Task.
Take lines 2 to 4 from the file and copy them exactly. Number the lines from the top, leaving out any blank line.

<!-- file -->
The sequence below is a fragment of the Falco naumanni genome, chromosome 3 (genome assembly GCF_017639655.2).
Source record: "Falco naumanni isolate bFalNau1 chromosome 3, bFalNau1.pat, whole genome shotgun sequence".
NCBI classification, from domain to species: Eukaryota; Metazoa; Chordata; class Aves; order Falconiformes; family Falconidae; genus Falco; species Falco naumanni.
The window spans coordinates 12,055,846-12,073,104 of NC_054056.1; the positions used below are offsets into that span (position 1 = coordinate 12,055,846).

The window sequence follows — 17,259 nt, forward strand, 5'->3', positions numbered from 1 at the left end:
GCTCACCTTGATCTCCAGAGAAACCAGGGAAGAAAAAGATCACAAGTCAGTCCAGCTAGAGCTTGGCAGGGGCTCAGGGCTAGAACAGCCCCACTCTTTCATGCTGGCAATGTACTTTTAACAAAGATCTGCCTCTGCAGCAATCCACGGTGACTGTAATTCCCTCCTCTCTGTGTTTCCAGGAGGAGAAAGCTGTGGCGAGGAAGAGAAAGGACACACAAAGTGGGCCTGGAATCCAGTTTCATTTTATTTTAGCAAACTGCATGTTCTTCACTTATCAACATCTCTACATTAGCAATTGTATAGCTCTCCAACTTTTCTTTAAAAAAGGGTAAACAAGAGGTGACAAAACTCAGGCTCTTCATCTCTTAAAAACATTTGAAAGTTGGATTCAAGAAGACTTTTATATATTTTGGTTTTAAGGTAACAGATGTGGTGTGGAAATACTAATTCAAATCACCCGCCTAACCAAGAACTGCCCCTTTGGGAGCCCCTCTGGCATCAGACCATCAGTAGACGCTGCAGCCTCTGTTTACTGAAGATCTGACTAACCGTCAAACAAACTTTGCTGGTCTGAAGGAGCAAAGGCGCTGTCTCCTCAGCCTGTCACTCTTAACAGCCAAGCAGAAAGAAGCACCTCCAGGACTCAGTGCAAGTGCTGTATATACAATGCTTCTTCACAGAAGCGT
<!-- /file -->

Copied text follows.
Source record: "Falco naumanni isolate bFalNau1 chromosome 3, bFalNau1.pat, whole genome shotgun sequence".
NCBI classification, from domain to species: Eukaryota; Metazoa; Chordata; class Aves; order Falconiformes; family Falconidae; genus Falco; species Falco naumanni.
The window spans coordinates 12,055,846-12,073,104 of NC_054056.1; the positions used below are offsets into that span (position 1 = coordinate 12,055,846).